In practice, we see price discrimination practiced in situations where there is a reasonable degree of market power (though far from a monopoly), non-negligible transaction costs and lack of perfect information, and further, the techniques used for price discrimination typically try to exploit systemic behavioral biases.

Types of price discrimination

The classification of price discrimination discussed here is that outlined in Pigou's book.

First-degree price discrimination

Further information: First-degree price discrimination

First-degree price discrimination, also called perfect price discrimination is a form of individual targeting. It describes a situation where a seller can charge different prices to different consumers, based on whatever price the seller thinks is best for each consumer. Here, the seller uses various methods to try to determine the reservation price of each consumer (reservation price is the maximum price the consumer is willing to pay) and charge close to that. Thus, the seller can milk the maximum profit from each consumer without ever losing a buyer because of high prices. First-degree price discrimination has huge costs both in terms of the cost needed to gather enough information about buyers to guess reservation prices well, and in terms of the added costs when buyers catch on to the strategy and put moral pressure on the seller or otherwise try to fool the seller.

If the costs of discerning reservation prices are zero, first-degree price discrimination is efficient, maximizes social surplus (at least in the short run), and avoids deadweight loss. However, all the social surplus is captured by the seller, which is the opposite of the situation in perfect competition, which is efficient and where the social surplus is captured either by consumers or by producers who are more efficient than other producers.

First-degree price discrimination includes the related practice of bargaining or haggling.

Second-degree price discrimination

Further information: Second-degree price discrimination

Second-degree price discrimination, also called nonlinear pricing or volume-based price discrimination, describes a situation where the cost per unit is lower the greater the volume a buyer buys. Such price discrimination is useful if it is true that people who are willing to buy larger quantities are also the people who are less likely to be willing to pay higher unit prices. This is usually the case, since consumers buying larger quantities may well be more likely to search for better deals or cheaper alternatives, since more money is at stake. Alternatively, such price discrimination may be explained by the fact that the marginal utility of purchasing additional units of the product is decreasing. Hence, for a given buyer, the reservation price per unit for purchasing a larger quantity is lower.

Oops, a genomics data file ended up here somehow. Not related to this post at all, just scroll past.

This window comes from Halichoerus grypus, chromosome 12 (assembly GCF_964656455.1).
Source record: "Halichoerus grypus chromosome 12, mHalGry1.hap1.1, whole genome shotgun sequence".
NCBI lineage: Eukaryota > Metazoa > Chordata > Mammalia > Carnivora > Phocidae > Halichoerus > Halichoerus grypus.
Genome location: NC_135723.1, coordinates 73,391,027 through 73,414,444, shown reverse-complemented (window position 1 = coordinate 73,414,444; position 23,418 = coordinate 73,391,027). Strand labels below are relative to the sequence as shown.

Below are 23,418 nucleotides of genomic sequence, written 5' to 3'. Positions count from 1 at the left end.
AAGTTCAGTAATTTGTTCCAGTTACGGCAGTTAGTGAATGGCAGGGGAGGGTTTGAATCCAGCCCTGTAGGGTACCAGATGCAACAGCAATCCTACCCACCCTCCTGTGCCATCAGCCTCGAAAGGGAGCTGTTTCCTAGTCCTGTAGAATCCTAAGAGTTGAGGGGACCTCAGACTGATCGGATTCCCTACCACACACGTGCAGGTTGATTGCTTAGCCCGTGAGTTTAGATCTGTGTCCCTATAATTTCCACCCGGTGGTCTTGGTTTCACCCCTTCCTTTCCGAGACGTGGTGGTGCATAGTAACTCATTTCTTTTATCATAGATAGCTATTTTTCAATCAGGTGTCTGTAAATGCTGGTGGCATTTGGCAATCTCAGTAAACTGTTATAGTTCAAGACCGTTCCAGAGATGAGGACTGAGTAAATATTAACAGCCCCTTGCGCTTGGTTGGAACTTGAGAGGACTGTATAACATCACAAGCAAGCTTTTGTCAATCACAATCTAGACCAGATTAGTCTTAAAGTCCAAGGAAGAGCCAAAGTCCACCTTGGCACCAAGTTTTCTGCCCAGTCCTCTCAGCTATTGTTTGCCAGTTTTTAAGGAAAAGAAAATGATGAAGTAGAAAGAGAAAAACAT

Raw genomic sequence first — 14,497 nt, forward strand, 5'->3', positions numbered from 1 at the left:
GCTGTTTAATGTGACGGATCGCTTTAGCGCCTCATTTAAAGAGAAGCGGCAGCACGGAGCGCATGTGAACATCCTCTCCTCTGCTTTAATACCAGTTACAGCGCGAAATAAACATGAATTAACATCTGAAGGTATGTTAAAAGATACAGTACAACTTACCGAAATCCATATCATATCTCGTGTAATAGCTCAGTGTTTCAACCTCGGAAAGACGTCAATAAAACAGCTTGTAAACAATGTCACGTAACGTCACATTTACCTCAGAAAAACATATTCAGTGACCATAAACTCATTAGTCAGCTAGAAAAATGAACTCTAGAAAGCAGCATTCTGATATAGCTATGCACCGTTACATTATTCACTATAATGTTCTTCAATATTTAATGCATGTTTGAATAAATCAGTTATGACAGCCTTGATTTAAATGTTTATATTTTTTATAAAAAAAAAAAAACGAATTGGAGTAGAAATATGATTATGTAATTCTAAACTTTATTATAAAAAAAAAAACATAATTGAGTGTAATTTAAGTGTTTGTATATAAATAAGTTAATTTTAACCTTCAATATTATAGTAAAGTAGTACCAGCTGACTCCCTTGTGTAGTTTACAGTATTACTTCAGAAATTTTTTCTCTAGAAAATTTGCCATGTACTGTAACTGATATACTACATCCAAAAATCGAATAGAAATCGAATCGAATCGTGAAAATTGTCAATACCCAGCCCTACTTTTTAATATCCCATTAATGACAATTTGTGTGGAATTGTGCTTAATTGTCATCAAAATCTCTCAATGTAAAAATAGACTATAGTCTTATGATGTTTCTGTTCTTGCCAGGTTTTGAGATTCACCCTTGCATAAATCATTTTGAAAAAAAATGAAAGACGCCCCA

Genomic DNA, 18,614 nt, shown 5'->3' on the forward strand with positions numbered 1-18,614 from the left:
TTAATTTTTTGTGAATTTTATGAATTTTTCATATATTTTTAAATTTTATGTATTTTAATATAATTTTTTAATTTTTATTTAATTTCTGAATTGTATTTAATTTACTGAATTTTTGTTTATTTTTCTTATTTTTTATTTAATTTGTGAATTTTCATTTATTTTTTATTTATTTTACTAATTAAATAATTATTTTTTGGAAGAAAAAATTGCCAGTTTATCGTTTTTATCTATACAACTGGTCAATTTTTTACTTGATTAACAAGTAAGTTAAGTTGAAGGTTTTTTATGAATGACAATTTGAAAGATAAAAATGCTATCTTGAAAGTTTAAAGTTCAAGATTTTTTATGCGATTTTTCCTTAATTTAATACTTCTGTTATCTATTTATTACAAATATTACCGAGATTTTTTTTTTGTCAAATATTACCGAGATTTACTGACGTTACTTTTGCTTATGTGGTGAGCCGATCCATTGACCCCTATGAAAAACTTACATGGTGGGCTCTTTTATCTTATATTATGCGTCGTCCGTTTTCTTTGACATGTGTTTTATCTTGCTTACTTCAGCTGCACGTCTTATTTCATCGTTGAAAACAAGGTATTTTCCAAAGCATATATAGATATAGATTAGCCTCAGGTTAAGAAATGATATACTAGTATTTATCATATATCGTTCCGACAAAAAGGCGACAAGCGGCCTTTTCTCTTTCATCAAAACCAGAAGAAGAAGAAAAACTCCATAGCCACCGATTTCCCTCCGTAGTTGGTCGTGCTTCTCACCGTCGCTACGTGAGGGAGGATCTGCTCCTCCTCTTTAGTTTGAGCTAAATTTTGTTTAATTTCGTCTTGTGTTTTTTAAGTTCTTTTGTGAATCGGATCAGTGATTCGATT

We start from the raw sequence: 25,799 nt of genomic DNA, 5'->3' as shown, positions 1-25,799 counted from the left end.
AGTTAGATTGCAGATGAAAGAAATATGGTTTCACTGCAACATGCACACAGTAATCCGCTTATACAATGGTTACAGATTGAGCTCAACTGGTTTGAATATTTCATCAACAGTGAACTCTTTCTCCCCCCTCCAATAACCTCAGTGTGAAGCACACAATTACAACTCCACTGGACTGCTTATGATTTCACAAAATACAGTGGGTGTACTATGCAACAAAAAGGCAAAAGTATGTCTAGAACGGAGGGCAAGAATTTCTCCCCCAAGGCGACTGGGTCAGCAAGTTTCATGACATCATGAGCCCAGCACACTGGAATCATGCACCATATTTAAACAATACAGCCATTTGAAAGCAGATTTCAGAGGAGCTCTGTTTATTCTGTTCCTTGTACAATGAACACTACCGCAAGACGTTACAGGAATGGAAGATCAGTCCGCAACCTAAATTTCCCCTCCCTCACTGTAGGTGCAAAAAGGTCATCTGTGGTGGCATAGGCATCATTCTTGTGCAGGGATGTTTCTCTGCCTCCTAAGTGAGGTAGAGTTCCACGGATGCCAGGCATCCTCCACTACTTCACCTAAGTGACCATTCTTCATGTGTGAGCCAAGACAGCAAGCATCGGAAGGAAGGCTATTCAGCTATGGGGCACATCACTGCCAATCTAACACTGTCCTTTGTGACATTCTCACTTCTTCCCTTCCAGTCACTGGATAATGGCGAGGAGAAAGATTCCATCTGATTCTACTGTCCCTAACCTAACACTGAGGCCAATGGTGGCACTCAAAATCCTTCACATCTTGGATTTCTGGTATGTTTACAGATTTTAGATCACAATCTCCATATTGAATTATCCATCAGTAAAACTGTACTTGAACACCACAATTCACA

Third-degree price discrimination

Further information: Third-degree price discrimination

Third-degree price discrimination uses group targeting. Here, prices are set at different levels based on region, demographic group, and other factors. Group targeting thus tries to exploit the different demand curves for different demographic groups. Such price discrimination may again be of two kinds: direct segmentation, where the segmentation is based on rules (such as age and geographic location) and indirect segmentation, which more covertly tries to attract high-paying customers to high-priced versions and low-paying customers to low-priced versions.

Costs and benefits of price discrimination

Price discrimination indicates the existence of sellers with market power, and this is bad news because sellers with market power may set prices and quantities to maximize their own surplus in a way that does not maximize the social surplus. However, the price discrimination itself may well be better than the other options for a seller with market power.

Price discrimination imposes costs of gathering information about reservation prices

Price discrimination imposes costs on sellers, since they need to determine the reservation prices of a larger number of buyers. These costs are highest for first-degree price discrimination, where the reservation price has to be determined for every individual potential buyer. For second-degree price discrimination and third-degree price discrimination, the costs are less.